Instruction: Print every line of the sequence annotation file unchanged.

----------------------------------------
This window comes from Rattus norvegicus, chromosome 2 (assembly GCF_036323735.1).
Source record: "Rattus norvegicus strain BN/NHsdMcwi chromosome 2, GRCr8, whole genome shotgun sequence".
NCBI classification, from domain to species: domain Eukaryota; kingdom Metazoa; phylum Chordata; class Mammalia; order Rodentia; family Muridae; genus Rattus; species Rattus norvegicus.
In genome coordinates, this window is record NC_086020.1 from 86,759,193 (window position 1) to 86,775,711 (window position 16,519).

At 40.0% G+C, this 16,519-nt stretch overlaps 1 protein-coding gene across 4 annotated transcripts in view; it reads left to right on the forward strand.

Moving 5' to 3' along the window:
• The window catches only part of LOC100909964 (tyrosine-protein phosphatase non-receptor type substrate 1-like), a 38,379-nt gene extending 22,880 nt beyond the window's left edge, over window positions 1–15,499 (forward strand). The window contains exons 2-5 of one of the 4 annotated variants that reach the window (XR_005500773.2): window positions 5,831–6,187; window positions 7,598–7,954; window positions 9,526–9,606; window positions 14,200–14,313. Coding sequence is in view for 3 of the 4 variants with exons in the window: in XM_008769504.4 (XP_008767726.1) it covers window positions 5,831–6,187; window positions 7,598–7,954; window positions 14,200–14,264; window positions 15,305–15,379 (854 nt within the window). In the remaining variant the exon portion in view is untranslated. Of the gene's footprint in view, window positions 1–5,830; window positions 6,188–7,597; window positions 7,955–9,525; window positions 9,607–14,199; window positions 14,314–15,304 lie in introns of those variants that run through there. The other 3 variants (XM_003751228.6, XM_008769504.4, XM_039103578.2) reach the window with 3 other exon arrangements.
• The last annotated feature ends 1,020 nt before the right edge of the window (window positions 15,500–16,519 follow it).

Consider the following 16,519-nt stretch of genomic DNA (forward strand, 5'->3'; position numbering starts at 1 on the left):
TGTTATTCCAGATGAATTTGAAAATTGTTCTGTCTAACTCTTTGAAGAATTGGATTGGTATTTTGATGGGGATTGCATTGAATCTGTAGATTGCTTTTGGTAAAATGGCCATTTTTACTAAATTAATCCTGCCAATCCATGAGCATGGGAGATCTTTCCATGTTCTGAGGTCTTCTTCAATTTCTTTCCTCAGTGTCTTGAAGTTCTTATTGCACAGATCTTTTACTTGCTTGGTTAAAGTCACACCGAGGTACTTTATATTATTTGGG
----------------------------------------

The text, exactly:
This window comes from Rattus norvegicus, chromosome 2 (assembly GCF_036323735.1).
Source record: "Rattus norvegicus strain BN/NHsdMcwi chromosome 2, GRCr8, whole genome shotgun sequence".
NCBI classification, from domain to species: domain Eukaryota; kingdom Metazoa; phylum Chordata; class Mammalia; order Rodentia; family Muridae; genus Rattus; species Rattus norvegicus.
In genome coordinates, this window is record NC_086020.1 from 86,759,193 (window position 1) to 86,775,711 (window position 16,519).

At 40.0% G+C, this 16,519-nt stretch overlaps 1 protein-coding gene across 4 annotated transcripts in view; it reads left to right on the forward strand.

Moving 5' to 3' along the window:
• The window catches only part of LOC100909964 (tyrosine-protein phosphatase non-receptor type substrate 1-like), a 38,379-nt gene extending 22,880 nt beyond the window's left edge, over window positions 1–15,499 (forward strand). The window contains exons 2-5 of one of the 4 annotated variants that reach the window (XR_005500773.2): window positions 5,831–6,187; window positions 7,598–7,954; window positions 9,526–9,606; window positions 14,200–14,313. Coding sequence is in view for 3 of the 4 variants with exons in the window: in XM_008769504.4 (XP_008767726.1) it covers window positions 5,831–6,187; window positions 7,598–7,954; window positions 14,200–14,264; window positions 15,305–15,379 (854 nt within the window). In the remaining variant the exon portion in view is untranslated. Of the gene's footprint in view, window positions 1–5,830; window positions 6,188–7,597; window positions 7,955–9,525; window positions 9,607–14,199; window positions 14,314–15,304 lie in introns of those variants that run through there. The other 3 variants (XM_003751228.6, XM_008769504.4, XM_039103578.2) reach the window with 3 other exon arrangements.
• The last annotated feature ends 1,020 nt before the right edge of the window (window positions 15,500–16,519 follow it).

Consider the following 16,519-nt stretch of genomic DNA (forward strand, 5'->3'; position numbering starts at 1 on the left):
TGTTATTCCAGATGAATTTGAAAATTGTTCTGTCTAACTCTTTGAAGAATTGGATTGGTATTTTGATGGGGATTGCATTGAATCTGTAGATTGCTTTTGGTAAAATGGCCATTTTTACTAAATTAATCCTGCCAATCCATGAGCATGGGAGATCTTTCCATGTTCTGAGGTCTTCTTCAATTTCTTTCCTCAGTGTCTTGAAGTTCTTATTGCACAGATCTTTTACTTGCTTGGTTAAAGTCACACCGAGGTACTTTATATTATTTGGG